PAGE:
Stroke is one of the main causes of death and disability reported in the world; it is estimated that between 126 and 371 individuals out of 100,000 inhabitants undergo a first episode of stroke every year. Up to 85% of stroke patients show major arm deficits at clinical onset with persisting motor problems three/six months later in between 55 and 75% of patients. The cortical control of the upper limbs is very complex and this may indicate the potentially negative effect, even of limited lesions on the Final efficacy of the system, resulting in damage to the cortical areas linked to the arm, and the hand in particular. In spite of these considerations, a number of neurophysiopathological studies have hypothesised more room for improvement in arm use compared to that envisaged by traditional research. An analysis was therefore made of some of these studies. The constant progress of knowledge regarding control of arm motor activities, and in particular the hand, reveal that it is even more complex to try and understand the more intimate mechanisms of post-lesion recovery. In the second part of this bibliographical revue, the authors examine the different technical approaches following published scientific evidence. When considering the efficacy of traditional re-educational techniques, some authors have concluded that they are all valid because it is not possible to draw significant distinctions between the final results. With regard to the role of the intensity of therapeutic exercise in recovering arm use after stroke, a number of studies have been reported in the literature, but the results often show discrepancies. In conclusion, the authors examine the new proposals based on the so-called "Task-Oriented Therapy" approach in which therapeutic exercise is linked to a specific task.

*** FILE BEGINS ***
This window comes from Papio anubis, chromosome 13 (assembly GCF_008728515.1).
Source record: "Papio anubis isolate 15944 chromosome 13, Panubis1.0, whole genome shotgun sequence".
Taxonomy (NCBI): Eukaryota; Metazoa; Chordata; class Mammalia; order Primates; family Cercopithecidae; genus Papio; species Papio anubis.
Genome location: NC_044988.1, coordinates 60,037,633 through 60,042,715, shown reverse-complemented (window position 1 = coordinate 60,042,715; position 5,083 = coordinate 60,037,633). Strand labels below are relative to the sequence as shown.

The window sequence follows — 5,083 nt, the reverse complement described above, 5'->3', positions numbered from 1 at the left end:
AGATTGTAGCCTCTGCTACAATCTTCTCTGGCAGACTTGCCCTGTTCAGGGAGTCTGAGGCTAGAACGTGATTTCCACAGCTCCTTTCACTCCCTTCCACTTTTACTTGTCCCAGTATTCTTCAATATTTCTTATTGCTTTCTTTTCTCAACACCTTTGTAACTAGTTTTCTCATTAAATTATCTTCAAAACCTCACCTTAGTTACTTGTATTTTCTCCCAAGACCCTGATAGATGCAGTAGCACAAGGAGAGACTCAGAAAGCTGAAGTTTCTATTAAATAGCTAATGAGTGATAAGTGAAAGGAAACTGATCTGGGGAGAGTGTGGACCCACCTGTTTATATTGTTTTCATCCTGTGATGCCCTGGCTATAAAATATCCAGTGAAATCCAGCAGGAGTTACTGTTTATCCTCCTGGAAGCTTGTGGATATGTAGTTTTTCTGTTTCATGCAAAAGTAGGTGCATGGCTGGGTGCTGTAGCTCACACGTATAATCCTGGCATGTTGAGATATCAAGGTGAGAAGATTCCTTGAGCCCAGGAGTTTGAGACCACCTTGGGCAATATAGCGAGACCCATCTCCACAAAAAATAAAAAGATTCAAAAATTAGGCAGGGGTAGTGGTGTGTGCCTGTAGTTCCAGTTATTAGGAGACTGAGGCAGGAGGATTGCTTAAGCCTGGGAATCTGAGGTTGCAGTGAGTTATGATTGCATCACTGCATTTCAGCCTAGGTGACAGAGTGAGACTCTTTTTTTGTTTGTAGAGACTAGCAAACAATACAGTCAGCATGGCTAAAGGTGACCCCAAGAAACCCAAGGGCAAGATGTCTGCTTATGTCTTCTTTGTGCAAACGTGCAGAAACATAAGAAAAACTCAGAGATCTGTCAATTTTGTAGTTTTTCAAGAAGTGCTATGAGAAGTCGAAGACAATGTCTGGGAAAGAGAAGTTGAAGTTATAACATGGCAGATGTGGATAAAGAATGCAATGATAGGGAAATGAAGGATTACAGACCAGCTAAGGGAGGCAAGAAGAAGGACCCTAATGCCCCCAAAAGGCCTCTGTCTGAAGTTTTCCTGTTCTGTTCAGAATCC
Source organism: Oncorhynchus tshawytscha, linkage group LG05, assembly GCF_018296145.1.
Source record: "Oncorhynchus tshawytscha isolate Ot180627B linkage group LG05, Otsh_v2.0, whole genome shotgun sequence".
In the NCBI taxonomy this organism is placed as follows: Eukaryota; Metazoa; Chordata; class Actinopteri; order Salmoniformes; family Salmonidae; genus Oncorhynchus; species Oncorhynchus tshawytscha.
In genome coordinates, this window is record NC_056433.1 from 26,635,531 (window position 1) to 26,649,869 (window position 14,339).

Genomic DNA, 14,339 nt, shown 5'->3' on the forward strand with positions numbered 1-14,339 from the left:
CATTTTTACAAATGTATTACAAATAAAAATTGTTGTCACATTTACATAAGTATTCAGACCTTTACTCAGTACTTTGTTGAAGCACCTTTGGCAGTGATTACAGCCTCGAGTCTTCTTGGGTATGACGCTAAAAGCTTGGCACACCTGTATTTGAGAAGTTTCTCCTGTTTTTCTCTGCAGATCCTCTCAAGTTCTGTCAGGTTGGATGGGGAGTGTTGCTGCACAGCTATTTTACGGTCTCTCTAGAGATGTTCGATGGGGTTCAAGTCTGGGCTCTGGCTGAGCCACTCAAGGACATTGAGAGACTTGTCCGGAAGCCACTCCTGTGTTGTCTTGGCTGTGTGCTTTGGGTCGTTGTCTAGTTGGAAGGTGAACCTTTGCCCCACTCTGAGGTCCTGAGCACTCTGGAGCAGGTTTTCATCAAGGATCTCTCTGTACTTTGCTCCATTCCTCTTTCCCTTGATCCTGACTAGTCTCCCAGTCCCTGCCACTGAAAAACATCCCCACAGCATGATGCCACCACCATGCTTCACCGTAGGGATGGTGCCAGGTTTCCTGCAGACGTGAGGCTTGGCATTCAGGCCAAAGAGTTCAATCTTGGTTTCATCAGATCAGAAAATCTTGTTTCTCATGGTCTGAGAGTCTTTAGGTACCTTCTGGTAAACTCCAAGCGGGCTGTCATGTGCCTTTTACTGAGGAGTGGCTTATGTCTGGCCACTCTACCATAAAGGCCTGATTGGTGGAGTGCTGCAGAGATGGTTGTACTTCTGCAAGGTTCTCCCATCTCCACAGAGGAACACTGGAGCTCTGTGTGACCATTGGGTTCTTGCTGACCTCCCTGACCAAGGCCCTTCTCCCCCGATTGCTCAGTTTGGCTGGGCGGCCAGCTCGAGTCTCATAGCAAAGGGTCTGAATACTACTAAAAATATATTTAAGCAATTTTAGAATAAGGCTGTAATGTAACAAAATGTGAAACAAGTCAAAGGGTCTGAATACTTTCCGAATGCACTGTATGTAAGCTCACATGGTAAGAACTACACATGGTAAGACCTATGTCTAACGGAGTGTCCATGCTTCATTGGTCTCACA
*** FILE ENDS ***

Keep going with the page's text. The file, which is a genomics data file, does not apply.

|Number of pages||10|
|Publication status||Published - 2001|
- Exercise therapy
- Hemiplegia rehabilitation
ASJC Scopus subject areas